He also resonated with a kind of moral depth. He was not afraid to be all. He was an objective newsman. By and large. There was a kind of moral certainty about him that was reassuring. Edward R. Murrow was kind of the most important journalist slash reporter of that era, people depended on them. He had been there during World War Two during the London Blitz. If you think of Edward R. Murrow today, you would probably almost think of a combination of Walter Cronkite and Tom Brokaw.
He basically was the most distinguished journalist. He also was one who broke into television and began to use that medium very, very effectively, although he continued to do a radio show. And his see it now, basically his weekly documentary, which took on various issues in American society, was extraordinarily influential.
And in nineteen fifty three, as McCarthy was beginning to gain serious traction in power, Murrow did a number of shows on see it now talking about things like loyalty, oaths, people who had been fired to their jobs because of false accusations and the like. And clearly he was not going after Joe McCarthy personally, but he was getting involved in the territory where really McCarthy had the most influence.
While Murro was a creature of the larger world, the chaotic 20th century, a man who'd seen the ravages of extremism up close from the blitz to the liberation of the Nazi death camps, McCarthy created his own curious world moving around Washington and around the nation with a coterie of AIDS investigators and reporters, a showman at heart. McCarthy attacked the press and public, but drank and schmooze with journalists in private amid hearings in the capital. McCarthy would adjourn for lunch to a corner table in the Car Alarms hotel, where he'd take off his suit coat, have a Manhattan, eat a slab of lamb or coffee and muse about the action.
McCarthy's headline hunting also benefited from the prevailing culture of journalism at mid century, that the job of a journalist was to report the content of a statement, not to assess its validity. One journalist observed of the era, My own impression was that Joe was a demagogue. But what could I do? I had to report, quote McCarthy How do you say in the middle of your story, this is a lie? The press is supposedly neutral. You're right.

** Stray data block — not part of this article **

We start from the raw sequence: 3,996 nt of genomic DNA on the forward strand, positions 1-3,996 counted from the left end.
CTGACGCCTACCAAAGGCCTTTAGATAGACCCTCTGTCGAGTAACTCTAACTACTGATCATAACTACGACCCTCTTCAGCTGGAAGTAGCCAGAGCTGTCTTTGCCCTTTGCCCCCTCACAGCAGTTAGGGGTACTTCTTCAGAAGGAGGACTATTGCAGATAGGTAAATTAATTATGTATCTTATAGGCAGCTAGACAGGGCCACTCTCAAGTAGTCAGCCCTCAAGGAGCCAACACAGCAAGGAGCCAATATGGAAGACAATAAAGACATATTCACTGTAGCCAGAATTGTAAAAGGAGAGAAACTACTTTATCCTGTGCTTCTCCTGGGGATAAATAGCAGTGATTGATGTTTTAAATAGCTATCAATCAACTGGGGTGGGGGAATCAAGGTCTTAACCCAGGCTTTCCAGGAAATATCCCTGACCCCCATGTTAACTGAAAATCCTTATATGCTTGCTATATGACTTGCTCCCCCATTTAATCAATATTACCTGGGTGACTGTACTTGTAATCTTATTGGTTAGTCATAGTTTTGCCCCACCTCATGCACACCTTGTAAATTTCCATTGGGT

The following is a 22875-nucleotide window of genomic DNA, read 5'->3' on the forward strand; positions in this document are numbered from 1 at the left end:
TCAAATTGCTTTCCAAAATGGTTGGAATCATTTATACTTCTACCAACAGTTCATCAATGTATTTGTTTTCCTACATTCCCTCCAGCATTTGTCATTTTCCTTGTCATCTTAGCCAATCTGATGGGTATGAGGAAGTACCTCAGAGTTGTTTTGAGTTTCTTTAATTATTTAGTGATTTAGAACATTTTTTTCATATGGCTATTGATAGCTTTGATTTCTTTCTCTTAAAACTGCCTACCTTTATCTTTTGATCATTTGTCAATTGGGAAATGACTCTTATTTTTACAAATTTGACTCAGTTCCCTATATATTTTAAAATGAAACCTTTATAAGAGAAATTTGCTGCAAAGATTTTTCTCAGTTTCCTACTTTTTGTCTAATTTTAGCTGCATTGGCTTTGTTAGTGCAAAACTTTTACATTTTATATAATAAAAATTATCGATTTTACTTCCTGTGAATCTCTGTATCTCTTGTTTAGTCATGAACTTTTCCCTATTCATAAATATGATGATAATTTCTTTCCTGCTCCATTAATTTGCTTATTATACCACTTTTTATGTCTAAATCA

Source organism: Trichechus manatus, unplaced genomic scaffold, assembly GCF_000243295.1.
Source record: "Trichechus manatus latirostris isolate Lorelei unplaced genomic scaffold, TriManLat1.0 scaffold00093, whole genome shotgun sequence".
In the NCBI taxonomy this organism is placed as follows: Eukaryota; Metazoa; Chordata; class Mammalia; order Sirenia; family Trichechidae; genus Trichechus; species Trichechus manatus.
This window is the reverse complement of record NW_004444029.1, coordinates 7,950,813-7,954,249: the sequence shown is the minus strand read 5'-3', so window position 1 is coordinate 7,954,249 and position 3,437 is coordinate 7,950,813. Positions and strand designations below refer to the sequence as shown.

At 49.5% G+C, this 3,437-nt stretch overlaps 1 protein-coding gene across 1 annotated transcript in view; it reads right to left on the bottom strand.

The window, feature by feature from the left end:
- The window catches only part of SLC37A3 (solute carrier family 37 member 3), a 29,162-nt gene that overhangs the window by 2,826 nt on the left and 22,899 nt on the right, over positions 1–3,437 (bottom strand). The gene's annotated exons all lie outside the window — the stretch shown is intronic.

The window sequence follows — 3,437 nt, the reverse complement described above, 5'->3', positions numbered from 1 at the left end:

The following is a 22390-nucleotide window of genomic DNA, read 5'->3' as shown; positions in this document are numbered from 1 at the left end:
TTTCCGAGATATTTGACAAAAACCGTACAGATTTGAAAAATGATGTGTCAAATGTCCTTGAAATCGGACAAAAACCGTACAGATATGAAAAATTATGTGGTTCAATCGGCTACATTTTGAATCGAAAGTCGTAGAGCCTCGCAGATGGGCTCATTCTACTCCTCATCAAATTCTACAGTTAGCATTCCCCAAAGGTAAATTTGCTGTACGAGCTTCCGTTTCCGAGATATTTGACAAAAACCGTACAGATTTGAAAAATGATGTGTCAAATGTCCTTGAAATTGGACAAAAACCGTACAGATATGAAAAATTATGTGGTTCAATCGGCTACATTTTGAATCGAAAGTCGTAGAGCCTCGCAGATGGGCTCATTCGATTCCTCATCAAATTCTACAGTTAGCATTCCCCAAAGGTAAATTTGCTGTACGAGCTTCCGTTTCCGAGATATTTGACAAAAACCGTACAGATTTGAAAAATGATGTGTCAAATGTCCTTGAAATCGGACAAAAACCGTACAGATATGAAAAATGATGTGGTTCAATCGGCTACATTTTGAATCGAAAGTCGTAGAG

What the man says, I don't care how high pitched becomes a screaming and squealing of the left wing element of press and radio. I don't care what the person's in the Mark Chiles and the Alsop's the Time magazine. I don't care what they have to say. I don't care how much they scream and squeal. If lumberjack tactics are the only kind of tactics that crowd understands and take my word for it. Those are the kind of tactics we're going to use on them as long as there is one.
They're endangering the lives of hundred and fifty million American people. At least one newspaper executive thought McCarthyism required a new way of reporting, Palmer Hoyt, the editor and publisher of The Denver Post, wrote a memorandum to his staff suggesting that neutrality was not the highest virtue. Truth was reporters, Hoyt said, should apply any reasonable doubt they might have to the treatment of the story. Believe me, there is nothing wrong with this country that repeated strong dosages of the facts will not correct.
Hoyt told other editors at a Tucson, Arizona, meeting in November 1954. Even McCarthyism will melt away before this treatment. When he read coverage he disliked, McCarthy did not keep quiet. He went on the offensive, singling out specific publications, in particular journalists, sometimes at big rallies. He particularly hated the Milwaukee Journal. Keep in mind that when you send checks over to the Journal, McCarthy would tell business audiences you are contributing to bringing the Communist Party line into the homes of Wisconsin.